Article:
In the opening chapters of Air Born, we meet Tyler, a teenager with big dreams of joining the air force. Those plans are dashed when he sprouts wings during a skydive, becoming one of a new species of humans who are targets of religious and scientific fanatics while becoming social pariahs.
On the surface, it sounds like your typical young-adult series, with all the traditional requirements: a group of teenage leads fending for themselves, mysterious powers, organisations dictating their lives.
Yet for Auckland author Jessica Pawley, her path to publishing hasn't been traditional. Pawley, 28, started writing the first drafts of her sci-fi teen series, Generation Icarus, seven years ago. She'd been a "total book nerd" since she was 5 and her goal in life was to be a writer.
But after struggling to find a publisher, Pawley took the more modern approach and put her work online.
"Getting published in this day and age is almost impossible so, after piles and piles of rejection letters, I found myself trying the self-published thing and that's how I ended up on Wattpad," she says, referring to the free online storytelling site where users can post articles, stories, fan fiction and poems.
"I always figured, 'well I'm giving it away for free, at least I can prove it appeals to my target market and might actually give me a chance at landing a proper publishing contract'."
The appeal has certainly been proven. The original versions of Air Born and its three sequels got more than one million reads, becoming some of the most popular stories on the Wattpad site.
Pawley has now been signed to the publishing imprint Steam Press, but her online success shows investing in what is now a five-part series was a risk worth taking, even if loyal fans have already read the series.
"The most hardcore fans would say 'I desperately want this on my bookcase'." "They still want physical books, they still want to hold a material copy, have that possession and connection to it. That physical concept is still so important," she says.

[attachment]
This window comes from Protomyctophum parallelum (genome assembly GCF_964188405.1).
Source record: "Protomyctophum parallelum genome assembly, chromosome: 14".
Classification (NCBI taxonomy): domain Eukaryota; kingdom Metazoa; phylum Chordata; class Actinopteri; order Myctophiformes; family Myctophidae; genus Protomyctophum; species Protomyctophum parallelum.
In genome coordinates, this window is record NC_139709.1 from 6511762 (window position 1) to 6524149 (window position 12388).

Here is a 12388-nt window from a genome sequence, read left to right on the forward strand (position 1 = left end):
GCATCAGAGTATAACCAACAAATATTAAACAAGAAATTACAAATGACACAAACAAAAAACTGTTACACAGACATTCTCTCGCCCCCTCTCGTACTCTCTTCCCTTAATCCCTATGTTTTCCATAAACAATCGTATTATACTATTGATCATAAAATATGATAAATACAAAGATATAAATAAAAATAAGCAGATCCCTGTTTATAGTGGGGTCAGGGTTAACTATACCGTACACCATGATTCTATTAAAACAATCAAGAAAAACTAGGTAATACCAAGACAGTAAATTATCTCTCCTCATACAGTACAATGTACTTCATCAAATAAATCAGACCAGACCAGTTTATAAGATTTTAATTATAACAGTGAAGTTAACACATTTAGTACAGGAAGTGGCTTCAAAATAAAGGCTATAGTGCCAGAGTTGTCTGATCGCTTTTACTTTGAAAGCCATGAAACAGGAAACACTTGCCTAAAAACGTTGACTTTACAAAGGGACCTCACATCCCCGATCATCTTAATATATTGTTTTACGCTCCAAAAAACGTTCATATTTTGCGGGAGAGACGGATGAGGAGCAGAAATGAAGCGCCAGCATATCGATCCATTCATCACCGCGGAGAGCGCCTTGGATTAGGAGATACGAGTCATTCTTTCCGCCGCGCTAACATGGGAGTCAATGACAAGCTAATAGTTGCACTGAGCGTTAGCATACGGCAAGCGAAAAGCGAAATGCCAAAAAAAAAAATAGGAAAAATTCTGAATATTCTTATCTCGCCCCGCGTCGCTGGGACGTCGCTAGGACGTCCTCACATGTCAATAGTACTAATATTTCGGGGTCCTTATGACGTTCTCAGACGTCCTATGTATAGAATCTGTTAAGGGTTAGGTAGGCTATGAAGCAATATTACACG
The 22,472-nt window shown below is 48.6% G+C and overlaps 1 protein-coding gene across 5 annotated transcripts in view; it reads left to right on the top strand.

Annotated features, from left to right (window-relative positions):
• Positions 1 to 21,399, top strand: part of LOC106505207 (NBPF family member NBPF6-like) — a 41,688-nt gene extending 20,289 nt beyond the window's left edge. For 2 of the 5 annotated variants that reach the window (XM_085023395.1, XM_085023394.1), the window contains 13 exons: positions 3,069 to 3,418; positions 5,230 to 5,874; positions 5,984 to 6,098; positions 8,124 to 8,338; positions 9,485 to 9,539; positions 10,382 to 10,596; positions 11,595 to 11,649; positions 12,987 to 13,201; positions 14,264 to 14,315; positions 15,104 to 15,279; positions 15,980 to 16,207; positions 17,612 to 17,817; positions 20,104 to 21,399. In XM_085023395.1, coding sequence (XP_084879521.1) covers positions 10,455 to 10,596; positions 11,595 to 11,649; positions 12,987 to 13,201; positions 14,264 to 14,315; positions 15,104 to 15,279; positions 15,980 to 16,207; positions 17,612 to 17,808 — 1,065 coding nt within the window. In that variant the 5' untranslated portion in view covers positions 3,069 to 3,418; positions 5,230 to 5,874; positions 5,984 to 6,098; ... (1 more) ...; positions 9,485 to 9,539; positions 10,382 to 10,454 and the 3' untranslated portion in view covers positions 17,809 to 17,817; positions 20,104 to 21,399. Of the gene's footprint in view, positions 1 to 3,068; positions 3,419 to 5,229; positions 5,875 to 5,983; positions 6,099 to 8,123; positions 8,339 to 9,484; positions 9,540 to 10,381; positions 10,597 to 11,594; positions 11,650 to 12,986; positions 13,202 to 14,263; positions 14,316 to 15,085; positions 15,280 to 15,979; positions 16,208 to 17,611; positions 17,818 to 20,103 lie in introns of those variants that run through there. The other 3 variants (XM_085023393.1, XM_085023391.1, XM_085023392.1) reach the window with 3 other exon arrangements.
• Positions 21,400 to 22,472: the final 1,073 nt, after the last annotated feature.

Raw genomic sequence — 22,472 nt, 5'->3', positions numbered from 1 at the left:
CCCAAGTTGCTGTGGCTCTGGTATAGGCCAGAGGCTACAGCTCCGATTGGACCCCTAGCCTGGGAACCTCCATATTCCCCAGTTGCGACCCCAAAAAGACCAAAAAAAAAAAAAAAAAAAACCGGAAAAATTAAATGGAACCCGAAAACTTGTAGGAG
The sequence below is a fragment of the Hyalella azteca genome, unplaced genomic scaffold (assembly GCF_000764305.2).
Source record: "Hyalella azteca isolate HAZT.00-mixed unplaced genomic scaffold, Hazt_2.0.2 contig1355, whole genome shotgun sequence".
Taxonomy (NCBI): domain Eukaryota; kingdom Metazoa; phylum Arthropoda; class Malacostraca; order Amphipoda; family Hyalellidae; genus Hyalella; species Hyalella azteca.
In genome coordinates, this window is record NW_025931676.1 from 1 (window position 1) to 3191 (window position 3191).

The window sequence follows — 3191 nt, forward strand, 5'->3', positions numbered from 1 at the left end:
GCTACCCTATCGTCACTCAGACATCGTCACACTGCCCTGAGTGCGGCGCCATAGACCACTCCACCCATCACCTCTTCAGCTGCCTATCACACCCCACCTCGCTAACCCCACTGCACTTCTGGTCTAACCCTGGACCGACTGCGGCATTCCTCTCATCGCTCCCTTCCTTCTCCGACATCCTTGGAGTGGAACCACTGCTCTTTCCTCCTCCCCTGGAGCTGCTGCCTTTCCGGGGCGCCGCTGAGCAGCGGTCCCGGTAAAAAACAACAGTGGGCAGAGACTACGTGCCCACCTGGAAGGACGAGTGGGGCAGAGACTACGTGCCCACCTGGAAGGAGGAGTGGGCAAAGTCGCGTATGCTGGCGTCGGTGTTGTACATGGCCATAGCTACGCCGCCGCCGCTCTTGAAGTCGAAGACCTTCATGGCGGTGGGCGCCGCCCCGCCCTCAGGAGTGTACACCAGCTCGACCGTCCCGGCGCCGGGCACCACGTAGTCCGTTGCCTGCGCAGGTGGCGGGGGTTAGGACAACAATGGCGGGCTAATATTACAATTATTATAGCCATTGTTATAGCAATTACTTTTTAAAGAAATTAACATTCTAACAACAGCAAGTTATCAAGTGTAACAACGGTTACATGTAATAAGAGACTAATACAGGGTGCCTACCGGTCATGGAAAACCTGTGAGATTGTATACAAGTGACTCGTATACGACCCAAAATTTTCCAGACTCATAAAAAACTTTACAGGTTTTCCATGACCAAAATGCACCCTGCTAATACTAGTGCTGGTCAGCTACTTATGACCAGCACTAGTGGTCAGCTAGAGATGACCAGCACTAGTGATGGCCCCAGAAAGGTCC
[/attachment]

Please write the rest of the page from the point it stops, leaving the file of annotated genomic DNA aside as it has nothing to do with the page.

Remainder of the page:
Air Born hasn't made it to US stores yet but already film and television rights have been snapped up and an adaptation is in the early stages of development.
"It was a shock. I did not expect it that quickly."
While Pawley hoped for an adaptation one day, she was expecting the book would have to be a commercial hit before those conversations started. However, Friendship Films was talking to her publishers about a different project when it learned about Generation Icarus.
Though there are no guarantees it will become a series, the company is "pretty confident" it can do it, Pawley says. Even if it doesn't work out, the conversations with producers brought up a number of questions around the characters that she had not considered, helping her think through details that will strengthen stories in later books. Feedback from the online community also helped her.
She discovered one of the fascinating aspects of publishing online is the removal of barriers between author and reader, allowing her to get feedback directly. That was invaluable, allowing her to see what the audience was receptive to and what parts of the story they didn't like.
She says her writing became more polished and, as it's set in the US where she hasn't lived, it allowed her to glean certain details from American teenagers that, without their input, would have been missing.
"There were things I tried in the self-published version that I got negative feedback on, which won't be in the final version. It is an experimental place. It certainly informs the process," Pawley says.
"I have great respect for their opinions. Their love of the story has certainly got me to where I am today."
Nearly everything but the basic concept went out of the window when Pawley was signed to a publisher. She says it was like starting again — with all but the concept and about 20 pages from the original manuscript. Rewriting the entire story in about three weeks was tough work, with a deadline for the second book closer than Pawley expected, but after years of trying, she's happy to take on whatever challenges come her way.
"This is the career I've wanted. I want a lifetime career out of this. I don't want to be a one-hit wonder."
Generation Icarus: Air Born
by Jessica Pawley
(Steam Press, $20)